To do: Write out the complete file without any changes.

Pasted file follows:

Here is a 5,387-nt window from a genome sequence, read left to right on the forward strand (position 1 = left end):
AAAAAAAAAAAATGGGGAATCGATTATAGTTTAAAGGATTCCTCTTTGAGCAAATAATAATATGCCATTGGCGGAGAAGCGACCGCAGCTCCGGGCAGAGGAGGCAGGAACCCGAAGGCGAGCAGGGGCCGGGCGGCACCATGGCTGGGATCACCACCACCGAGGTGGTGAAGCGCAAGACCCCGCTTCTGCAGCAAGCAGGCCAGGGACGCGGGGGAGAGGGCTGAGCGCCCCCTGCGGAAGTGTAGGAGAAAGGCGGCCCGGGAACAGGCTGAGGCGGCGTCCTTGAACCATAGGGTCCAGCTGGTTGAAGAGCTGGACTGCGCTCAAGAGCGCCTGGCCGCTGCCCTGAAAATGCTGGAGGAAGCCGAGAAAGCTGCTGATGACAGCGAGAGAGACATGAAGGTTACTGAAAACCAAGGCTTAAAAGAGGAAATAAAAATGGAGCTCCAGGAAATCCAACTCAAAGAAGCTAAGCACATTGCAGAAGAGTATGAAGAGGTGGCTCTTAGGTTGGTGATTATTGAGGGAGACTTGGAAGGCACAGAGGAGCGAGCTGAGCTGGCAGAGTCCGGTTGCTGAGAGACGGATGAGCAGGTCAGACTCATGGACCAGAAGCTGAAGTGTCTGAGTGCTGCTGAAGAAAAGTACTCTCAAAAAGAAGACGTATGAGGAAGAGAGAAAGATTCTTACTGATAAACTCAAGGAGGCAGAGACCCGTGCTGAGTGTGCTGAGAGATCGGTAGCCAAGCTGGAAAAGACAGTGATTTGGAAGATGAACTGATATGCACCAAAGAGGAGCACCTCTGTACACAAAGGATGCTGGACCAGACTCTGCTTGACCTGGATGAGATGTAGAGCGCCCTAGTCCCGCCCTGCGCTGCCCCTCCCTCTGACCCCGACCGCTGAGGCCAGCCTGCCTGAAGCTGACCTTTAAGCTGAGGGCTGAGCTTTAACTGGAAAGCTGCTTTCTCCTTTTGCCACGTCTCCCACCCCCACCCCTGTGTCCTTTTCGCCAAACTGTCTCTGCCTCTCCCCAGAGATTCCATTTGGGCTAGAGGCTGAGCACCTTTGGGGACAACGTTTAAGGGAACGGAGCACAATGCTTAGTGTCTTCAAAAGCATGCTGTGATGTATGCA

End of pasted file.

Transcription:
Here is a 5,387-nt window from a genome sequence, read left to right on the forward strand (position 1 = left end):
AAAAAAAAAAAATGGGGAATCGATTATAGTTTAAAGGATTCCTCTTTGAGCAAATAATAATATGCCATTGGCGGAGAAGCGACCGCAGCTCCGGGCAGAGGAGGCAGGAACCCGAAGGCGAGCAGGGGCCGGGCGGCACCATGGCTGGGATCACCACCACCGAGGTGGTGAAGCGCAAGACCCCGCTTCTGCAGCAAGCAGGCCAGGGACGCGGGGGAGAGGGCTGAGCGCCCCCTGCGGAAGTGTAGGAGAAAGGCGGCCCGGGAACAGGCTGAGGCGGCGTCCTTGAACCATAGGGTCCAGCTGGTTGAAGAGCTGGACTGCGCTCAAGAGCGCCTGGCCGCTGCCCTGAAAATGCTGGAGGAAGCCGAGAAAGCTGCTGATGACAGCGAGAGAGACATGAAGGTTACTGAAAACCAAGGCTTAAAAGAGGAAATAAAAATGGAGCTCCAGGAAATCCAACTCAAAGAAGCTAAGCACATTGCAGAAGAGTATGAAGAGGTGGCTCTTAGGTTGGTGATTATTGAGGGAGACTTGGAAGGCACAGAGGAGCGAGCTGAGCTGGCAGAGTCCGGTTGCTGAGAGACGGATGAGCAGGTCAGACTCATGGACCAGAAGCTGAAGTGTCTGAGTGCTGCTGAAGAAAAGTACTCTCAAAAAGAAGACGTATGAGGAAGAGAGAAAGATTCTTACTGATAAACTCAAGGAGGCAGAGACCCGTGCTGAGTGTGCTGAGAGATCGGTAGCCAAGCTGGAAAAGACAGTGATTTGGAAGATGAACTGATATGCACCAAAGAGGAGCACCTCTGTACACAAAGGATGCTGGACCAGACTCTGCTTGACCTGGATGAGATGTAGAGCGCCCTAGTCCCGCCCTGCGCTGCCCCTCCCTCTGACCCCGACCGCTGAGGCCAGCCTGCCTGAAGCTGACCTTTAAGCTGAGGGCTGAGCTTTAACTGGAAAGCTGCTTTCTCCTTTTGCCACGTCTCCCACCCCCACCCCTGTGTCCTTTTCGCCAAACTGTCTCTGCCTCTCCCCAGAGATTCCATTTGGGCTAGAGGCTGAGCACCTTTGGGGACAACGTTTAAGGGAACGGAGCACAATGCTTAGTGTCTTCAAAAGCATGCTGTGATGTATGCA